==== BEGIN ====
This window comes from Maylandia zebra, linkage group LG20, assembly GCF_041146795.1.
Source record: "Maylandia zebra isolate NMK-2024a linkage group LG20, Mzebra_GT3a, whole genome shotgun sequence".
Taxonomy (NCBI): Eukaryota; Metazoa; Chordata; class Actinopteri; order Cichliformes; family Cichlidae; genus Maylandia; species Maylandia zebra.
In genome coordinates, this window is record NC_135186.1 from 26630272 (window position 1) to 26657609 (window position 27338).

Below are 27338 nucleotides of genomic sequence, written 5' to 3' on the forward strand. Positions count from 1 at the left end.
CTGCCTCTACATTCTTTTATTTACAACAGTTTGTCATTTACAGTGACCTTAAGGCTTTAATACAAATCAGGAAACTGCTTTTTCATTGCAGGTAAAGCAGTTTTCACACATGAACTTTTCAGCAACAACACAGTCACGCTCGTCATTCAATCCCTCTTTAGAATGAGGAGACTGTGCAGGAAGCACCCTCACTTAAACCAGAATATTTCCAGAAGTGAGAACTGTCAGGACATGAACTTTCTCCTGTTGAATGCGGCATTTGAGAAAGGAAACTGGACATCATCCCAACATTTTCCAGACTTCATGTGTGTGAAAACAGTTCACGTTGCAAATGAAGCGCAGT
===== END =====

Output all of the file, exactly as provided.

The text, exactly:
This window comes from Maylandia zebra, linkage group LG20, assembly GCF_041146795.1.
Source record: "Maylandia zebra isolate NMK-2024a linkage group LG20, Mzebra_GT3a, whole genome shotgun sequence".
Taxonomy (NCBI): Eukaryota; Metazoa; Chordata; class Actinopteri; order Cichliformes; family Cichlidae; genus Maylandia; species Maylandia zebra.
In genome coordinates, this window is record NC_135186.1 from 26630272 (window position 1) to 26657609 (window position 27338).

Below are 27338 nucleotides of genomic sequence, written 5' to 3' on the forward strand. Positions count from 1 at the left end.
CTGCCTCTACATTCTTTTATTTACAACAGTTTGTCATTTACAGTGACCTTAAGGCTTTAATACAAATCAGGAAACTGCTTTTTCATTGCAGGTAAAGCAGTTTTCACACATGAACTTTTCAGCAACAACACAGTCACGCTCGTCATTCAATCCCTCTTTAGAATGAGGAGACTGTGCAGGAAGCACCCTCACTTAAACCAGAATATTTCCAGAAGTGAGAACTGTCAGGACATGAACTTTCTCCTGTTGAATGCGGCATTTGAGAAAGGAAACTGGACATCATCCCAACATTTTCCAGACTTCATGTGTGTGAAAACAGTTCACGTTGCAAATGAAGCGCAGT